Buy Used
$9.82
+ $3.99 shipping
Used: Very Good | Details
Sold by TOKYO LINE
Condition: Used: Very Good
Comment: Japanese editions and imports. We are unable to guarantee the availability of special accessories and bonus items, including OBIs, photocards, posters and a box for CD/DVD set, for pre-owned products. We will carefully package your order and ship within 5 business days by SAL service with Japan Post. Please read Important Store Policies on our Store Front. Any questions you may have, please feel free to contact us. Thank you.
Have one to sell? Sell on Amazon

No Parole From Rock & Roll Import

4.5 out of 5 stars 29 customer reviews

See all 11 formats and editions Hide other formats and editions
Price
New from Used from
Audio CD, Import, October 20, 1998
$70.00 $9.82

Stream Millions of Songs FREE with Amazon Prime
Unlimited Streaming with Amazon Prime Start your 30-day free trial to stream millions of songs FREE with Amazon Prime. Start your free trial.

Editorial Reviews

Features Yngwie Malmsteen (Guitar) and Graham Bonnet (Vocals) this Was Yngwie's Second Studio Album and Helped Kick off the Neoclassical Hard Rock Trend in the Eighties.
  • Sample this album Artist (Sample)
1
30
3:58
Listen Now $1.29
 
2
30
4:52
Listen Now $1.29
 
3
30
4:30
Listen Now $1.29
 
4
30
4:03
Listen Now $1.29
 
5
30
6:13
Listen Now $1.29
 
6
30
1:26
Listen Now $1.29
 
7
30
4:23
Listen Now $1.29
 
8
30
4:09
Listen Now $1.29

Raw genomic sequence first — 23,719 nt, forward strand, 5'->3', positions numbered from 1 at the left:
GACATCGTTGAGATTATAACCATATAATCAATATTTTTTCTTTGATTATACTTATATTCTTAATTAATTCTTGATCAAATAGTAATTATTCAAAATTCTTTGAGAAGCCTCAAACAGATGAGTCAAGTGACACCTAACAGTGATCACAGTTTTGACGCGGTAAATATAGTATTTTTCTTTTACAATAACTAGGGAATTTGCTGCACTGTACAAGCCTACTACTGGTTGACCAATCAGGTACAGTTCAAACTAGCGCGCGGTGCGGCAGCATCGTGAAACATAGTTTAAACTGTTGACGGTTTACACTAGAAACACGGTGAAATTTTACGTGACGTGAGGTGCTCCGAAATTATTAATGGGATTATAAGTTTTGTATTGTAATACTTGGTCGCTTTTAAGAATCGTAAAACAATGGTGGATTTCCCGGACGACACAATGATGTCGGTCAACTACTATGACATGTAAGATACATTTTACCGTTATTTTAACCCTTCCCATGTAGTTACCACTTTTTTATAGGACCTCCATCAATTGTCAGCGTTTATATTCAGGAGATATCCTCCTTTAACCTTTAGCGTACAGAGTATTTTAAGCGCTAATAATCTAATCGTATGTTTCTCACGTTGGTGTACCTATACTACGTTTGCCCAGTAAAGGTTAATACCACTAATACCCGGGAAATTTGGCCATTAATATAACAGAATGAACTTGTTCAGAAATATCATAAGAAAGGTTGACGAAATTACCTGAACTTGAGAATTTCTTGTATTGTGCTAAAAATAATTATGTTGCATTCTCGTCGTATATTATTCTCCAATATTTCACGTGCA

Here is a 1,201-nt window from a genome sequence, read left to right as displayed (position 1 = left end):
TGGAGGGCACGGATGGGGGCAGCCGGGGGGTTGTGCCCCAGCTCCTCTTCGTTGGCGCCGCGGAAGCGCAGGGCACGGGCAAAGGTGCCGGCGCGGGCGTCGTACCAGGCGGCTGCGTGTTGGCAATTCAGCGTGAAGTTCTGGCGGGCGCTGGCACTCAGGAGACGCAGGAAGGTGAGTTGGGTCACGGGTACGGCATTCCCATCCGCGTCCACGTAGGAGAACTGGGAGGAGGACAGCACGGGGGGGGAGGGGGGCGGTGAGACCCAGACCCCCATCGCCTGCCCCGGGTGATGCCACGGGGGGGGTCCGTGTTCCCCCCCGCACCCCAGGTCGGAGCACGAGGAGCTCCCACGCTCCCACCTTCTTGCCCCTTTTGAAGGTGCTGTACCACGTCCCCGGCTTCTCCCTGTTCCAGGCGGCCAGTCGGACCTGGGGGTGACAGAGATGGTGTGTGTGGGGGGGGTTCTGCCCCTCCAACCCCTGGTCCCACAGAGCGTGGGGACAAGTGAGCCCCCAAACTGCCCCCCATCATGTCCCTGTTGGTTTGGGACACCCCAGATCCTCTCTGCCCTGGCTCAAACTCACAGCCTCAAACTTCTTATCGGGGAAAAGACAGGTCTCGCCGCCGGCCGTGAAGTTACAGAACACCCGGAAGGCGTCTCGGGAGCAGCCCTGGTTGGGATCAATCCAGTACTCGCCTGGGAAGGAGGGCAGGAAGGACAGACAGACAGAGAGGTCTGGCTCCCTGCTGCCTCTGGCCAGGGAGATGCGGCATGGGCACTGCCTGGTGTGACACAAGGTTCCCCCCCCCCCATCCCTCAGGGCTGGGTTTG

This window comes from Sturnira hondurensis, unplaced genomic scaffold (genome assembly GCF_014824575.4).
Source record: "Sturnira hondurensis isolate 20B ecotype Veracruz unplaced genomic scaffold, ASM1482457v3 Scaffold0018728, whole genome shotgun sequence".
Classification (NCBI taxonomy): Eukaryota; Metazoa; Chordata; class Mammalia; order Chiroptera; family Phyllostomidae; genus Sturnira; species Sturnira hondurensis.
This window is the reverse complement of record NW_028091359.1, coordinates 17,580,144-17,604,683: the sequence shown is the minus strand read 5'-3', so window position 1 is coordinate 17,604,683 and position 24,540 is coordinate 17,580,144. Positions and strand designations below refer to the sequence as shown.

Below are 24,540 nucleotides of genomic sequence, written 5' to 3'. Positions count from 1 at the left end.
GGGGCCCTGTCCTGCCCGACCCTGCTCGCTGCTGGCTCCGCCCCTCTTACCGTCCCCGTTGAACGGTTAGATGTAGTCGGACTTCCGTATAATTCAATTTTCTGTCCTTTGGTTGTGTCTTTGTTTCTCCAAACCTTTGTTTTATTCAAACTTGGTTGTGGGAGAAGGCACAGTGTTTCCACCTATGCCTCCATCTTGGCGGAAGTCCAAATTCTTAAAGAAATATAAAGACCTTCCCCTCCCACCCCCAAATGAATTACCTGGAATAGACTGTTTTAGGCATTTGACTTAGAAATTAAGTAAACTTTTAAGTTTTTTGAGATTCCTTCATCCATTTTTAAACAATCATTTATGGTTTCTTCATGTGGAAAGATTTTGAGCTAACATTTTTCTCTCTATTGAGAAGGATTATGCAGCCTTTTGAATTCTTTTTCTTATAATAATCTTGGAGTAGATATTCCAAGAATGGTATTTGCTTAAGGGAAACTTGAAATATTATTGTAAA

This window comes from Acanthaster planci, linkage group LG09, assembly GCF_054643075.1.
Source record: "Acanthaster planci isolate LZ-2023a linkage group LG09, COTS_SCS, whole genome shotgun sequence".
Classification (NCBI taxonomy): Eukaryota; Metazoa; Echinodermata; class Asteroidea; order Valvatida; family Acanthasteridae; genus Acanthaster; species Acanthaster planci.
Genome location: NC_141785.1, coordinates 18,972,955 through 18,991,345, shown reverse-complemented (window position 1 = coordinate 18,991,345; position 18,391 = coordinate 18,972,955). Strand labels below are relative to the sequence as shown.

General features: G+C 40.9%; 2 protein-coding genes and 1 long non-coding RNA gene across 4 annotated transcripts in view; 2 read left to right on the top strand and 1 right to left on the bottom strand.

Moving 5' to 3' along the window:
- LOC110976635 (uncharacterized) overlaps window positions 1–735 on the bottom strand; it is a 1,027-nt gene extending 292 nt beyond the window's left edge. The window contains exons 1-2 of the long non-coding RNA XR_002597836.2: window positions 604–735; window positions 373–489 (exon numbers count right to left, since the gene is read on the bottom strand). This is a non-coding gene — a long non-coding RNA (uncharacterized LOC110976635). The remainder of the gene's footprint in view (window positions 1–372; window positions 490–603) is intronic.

9
30
3:56
Listen Now $1.29
 
10
30
4:19
Listen Now $1.29
 

Product Details

  • Audio CD (October 20, 1998)
  • Number of Discs: 1
  • Format: Import
  • Label: Import [Generic]
  • ASIN: B00000768Q
  • Average Customer Review: 4.5 out of 5 stars  See all reviews (29 customer reviews)
  • Amazon Best Sellers Rank: #766,906 in Music (See Top 100 in Music)

Amazon's Alcatrazz Store

Customer Reviews

Top Customer Reviews

By John DeWald on July 27, 2000
Format: Audio CD
This was the first album I owned that featured Yngwie Malmsteen. I was in high school at the time and had read about Yngwie in several magazines. A local radio station played "Island in the Sun" one evening and the song caught my ear - the next day I purchased it on vinyl.
I just recently received this album on CD and have finally been able to listen to the tunes again. To sum it up: it's a very fun record and for Yngwie fans, a must-own item. Compared to the Steeler disc, Yngwie sounds more at ease and his playing fits the songs much more, no doubt due to the fact that Yngwie had about zero writing input with Steeler.